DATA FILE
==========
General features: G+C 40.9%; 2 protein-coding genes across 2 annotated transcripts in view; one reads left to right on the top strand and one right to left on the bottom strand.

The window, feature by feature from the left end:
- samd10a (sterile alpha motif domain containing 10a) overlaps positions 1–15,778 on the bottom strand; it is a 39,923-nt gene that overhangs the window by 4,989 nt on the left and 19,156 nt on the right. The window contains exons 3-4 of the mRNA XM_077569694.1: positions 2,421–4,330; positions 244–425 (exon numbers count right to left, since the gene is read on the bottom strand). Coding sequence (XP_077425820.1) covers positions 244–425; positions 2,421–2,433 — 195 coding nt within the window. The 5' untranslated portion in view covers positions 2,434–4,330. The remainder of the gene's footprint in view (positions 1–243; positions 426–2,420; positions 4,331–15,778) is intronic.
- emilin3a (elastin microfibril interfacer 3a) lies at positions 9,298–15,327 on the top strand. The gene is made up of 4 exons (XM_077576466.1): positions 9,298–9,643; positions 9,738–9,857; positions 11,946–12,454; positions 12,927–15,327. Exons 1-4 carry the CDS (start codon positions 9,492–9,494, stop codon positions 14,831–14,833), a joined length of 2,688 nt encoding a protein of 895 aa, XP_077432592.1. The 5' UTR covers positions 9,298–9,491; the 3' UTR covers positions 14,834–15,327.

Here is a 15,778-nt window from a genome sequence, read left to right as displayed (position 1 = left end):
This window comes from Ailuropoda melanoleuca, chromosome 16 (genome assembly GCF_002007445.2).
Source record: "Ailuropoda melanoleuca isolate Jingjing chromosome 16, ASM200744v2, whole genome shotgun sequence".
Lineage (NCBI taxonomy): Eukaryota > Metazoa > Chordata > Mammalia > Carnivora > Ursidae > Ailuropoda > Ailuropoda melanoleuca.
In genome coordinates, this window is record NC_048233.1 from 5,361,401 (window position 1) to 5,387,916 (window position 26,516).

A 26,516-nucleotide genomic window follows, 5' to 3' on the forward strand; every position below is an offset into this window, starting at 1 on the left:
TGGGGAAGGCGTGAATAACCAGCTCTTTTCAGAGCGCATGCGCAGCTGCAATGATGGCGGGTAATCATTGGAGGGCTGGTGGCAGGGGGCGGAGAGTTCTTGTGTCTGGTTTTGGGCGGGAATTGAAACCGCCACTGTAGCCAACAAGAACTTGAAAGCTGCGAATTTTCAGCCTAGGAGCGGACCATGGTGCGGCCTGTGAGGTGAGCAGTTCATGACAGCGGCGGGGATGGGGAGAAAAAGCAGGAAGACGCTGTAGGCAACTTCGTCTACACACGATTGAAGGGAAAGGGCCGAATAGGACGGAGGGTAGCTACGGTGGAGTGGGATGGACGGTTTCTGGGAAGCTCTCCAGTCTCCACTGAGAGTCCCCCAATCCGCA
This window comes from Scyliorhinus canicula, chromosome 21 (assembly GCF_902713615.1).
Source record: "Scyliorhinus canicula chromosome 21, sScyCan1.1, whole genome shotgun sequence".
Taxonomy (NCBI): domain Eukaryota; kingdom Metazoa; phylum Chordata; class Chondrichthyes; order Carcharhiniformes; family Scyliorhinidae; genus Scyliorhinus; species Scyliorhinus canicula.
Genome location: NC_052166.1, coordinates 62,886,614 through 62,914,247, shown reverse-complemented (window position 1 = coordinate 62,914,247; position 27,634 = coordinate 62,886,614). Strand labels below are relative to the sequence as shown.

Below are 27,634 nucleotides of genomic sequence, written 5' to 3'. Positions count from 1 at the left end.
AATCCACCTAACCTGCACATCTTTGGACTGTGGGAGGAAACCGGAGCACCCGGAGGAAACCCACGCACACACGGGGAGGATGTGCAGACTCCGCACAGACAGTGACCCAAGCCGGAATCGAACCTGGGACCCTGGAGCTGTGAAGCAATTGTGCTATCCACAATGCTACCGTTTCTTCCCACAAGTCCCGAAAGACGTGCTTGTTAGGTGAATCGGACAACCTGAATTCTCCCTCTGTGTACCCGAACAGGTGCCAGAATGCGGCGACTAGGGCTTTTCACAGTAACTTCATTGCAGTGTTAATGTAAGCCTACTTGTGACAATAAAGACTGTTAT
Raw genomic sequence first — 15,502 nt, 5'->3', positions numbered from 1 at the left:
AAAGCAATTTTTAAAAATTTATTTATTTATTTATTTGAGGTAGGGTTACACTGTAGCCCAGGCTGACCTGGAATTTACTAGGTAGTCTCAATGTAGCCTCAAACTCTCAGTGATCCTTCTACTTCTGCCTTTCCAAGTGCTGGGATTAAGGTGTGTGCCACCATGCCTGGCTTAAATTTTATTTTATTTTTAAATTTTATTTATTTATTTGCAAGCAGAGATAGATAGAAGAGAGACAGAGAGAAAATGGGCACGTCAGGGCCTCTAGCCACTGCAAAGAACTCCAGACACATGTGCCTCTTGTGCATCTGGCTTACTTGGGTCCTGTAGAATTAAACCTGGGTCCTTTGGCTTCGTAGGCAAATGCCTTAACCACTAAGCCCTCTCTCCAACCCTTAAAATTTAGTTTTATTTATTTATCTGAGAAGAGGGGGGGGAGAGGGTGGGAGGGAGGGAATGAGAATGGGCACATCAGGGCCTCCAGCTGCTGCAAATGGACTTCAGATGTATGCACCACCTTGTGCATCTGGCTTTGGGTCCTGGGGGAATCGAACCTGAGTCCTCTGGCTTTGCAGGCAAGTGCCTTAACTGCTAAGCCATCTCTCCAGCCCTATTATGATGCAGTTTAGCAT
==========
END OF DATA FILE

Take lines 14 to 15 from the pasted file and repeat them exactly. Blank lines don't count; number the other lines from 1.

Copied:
Taxonomy (NCBI): domain Eukaryota; kingdom Metazoa; phylum Chordata; class Chondrichthyes; order Carcharhiniformes; family Scyliorhinidae; genus Scyliorhinus; species Scyliorhinus canicula.
Genome location: NC_052166.1, coordinates 62,886,614 through 62,914,247, shown reverse-complemented (window position 1 = coordinate 62,914,247; position 27,634 = coordinate 62,886,614). Strand labels below are relative to the sequence as shown.